It is important to recognize that China, unlike the U.S. or E.U., does not have a mature venture capital market. As such, the Chinese government acts as not only the policy agent to establish life science innovation hubs, but also as the primary funder of domestic R&D. This extends even to established Chinese pharmaceutical companies who, despite enjoying torrid growth, have been slow to make R&D investments. This means that the Chinese government is looking for incentives—both formal and informal—to encourage American collaborations with Chinese partners, regardless of the fears by U.S. companies of IP loss. American multinational life science companies understand these risks all too well, but several have been able to manage this risk while at the same time accommodating the Chinese central government’s policy objectives by collaborating with Chinese Contract Research Organizations (CRO). To-date, the best example of this approach has been the partnership between the Chinese CRO WuXi Pharmatech and Bristol-Myers Squib.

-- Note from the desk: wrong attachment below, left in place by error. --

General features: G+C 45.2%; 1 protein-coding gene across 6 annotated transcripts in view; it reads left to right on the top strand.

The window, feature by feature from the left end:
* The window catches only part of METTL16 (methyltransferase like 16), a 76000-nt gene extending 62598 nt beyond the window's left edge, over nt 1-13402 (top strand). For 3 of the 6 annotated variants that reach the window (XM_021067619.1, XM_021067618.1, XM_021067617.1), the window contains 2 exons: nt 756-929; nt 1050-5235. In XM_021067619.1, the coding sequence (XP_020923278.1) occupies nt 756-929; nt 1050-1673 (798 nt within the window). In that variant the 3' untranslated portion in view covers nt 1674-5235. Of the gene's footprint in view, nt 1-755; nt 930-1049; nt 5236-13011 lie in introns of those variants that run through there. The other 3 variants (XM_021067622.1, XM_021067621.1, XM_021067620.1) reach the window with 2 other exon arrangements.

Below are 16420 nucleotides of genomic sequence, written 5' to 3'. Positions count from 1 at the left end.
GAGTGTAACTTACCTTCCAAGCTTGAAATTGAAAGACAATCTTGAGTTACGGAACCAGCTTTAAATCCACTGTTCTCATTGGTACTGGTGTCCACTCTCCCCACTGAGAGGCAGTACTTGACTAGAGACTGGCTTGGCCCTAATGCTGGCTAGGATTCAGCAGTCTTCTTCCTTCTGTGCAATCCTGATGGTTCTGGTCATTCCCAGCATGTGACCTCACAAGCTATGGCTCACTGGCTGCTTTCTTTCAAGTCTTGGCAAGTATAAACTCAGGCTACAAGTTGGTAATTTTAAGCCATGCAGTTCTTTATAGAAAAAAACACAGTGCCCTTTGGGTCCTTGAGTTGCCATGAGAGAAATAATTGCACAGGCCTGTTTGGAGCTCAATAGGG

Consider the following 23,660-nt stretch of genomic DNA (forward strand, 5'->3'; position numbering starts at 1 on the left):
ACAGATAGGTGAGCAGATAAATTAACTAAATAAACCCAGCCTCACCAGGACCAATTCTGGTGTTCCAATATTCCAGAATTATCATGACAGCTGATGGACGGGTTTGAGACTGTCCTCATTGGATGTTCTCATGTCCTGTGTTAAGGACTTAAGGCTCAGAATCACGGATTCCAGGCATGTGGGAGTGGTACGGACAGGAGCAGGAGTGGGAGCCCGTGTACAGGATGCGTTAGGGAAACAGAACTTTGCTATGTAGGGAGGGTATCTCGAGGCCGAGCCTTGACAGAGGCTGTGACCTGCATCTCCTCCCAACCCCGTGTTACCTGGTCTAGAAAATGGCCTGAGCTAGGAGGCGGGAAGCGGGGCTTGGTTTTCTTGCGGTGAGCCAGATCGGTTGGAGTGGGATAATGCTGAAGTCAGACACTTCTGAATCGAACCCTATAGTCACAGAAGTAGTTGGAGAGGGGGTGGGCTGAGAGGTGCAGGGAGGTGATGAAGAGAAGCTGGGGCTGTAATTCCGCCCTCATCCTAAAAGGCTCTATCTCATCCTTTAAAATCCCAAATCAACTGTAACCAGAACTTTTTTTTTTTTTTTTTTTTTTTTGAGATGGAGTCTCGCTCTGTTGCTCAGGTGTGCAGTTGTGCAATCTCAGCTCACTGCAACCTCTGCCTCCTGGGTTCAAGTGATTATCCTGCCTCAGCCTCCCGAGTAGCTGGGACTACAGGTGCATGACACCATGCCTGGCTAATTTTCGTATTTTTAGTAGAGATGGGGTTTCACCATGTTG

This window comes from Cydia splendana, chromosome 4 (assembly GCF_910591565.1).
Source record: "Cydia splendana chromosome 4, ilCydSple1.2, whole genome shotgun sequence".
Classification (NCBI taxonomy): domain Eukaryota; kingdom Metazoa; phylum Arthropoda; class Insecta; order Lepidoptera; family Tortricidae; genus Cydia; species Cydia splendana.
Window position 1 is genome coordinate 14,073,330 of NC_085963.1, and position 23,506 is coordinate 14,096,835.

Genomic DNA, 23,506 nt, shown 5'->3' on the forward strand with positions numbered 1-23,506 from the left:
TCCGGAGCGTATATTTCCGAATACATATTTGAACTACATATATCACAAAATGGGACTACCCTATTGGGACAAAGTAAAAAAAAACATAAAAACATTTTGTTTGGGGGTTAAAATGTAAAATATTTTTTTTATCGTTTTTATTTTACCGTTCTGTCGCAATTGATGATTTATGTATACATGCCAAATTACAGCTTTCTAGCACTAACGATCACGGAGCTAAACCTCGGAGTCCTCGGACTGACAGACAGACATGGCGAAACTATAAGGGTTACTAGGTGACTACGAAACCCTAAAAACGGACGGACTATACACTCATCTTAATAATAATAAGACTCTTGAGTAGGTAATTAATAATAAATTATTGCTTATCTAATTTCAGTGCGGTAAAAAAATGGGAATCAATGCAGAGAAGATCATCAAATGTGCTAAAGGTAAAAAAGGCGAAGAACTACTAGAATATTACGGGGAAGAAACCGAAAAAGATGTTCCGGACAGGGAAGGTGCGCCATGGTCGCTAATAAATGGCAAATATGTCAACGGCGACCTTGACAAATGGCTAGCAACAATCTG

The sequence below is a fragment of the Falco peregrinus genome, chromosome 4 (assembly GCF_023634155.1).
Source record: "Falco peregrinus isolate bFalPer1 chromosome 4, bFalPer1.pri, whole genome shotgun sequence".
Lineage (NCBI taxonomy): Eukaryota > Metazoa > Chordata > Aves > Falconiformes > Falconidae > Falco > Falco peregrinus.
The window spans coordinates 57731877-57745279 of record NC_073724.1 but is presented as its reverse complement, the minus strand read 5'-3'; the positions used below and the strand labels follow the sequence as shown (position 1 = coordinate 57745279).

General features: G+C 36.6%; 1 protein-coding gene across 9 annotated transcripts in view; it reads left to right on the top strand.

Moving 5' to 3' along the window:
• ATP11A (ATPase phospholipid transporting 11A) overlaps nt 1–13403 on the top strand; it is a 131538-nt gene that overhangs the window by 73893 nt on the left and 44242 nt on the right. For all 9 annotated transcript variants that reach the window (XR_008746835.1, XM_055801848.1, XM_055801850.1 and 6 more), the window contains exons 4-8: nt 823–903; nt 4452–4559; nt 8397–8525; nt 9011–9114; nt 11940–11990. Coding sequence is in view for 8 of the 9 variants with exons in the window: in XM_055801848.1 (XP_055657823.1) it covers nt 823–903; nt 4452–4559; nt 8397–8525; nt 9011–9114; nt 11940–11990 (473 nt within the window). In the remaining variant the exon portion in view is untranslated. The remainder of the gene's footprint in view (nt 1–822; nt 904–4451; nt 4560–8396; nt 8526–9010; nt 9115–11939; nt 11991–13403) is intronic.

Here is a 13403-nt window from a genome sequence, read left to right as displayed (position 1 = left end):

In these relationships, the American pharmaceutical company intentionally carves up a body of bench science work that it needs to have completed, typically related to a particular component of the drug discovery process that is labor intensive and not easily automated. This may be as specific as looking at one specific part of a larger molecule and completing the science on how that part of the molecule reacts to a variety of previously defined agents. The division of this piece of work is designed such that each piece on its own is not commercially or clinically valuable. The assembly of the completed work by a variety of strategically chosen Chinese CROs then takes place back in the pharmaceutical company’s domestic market. This assembly process then allows the American life science firm to have control of the most valuable piece of the research, and to have a reasonably high degree of confidence that if IP loss specific to the molecule in question does occur, it can trace back to where this was likely to have taken place.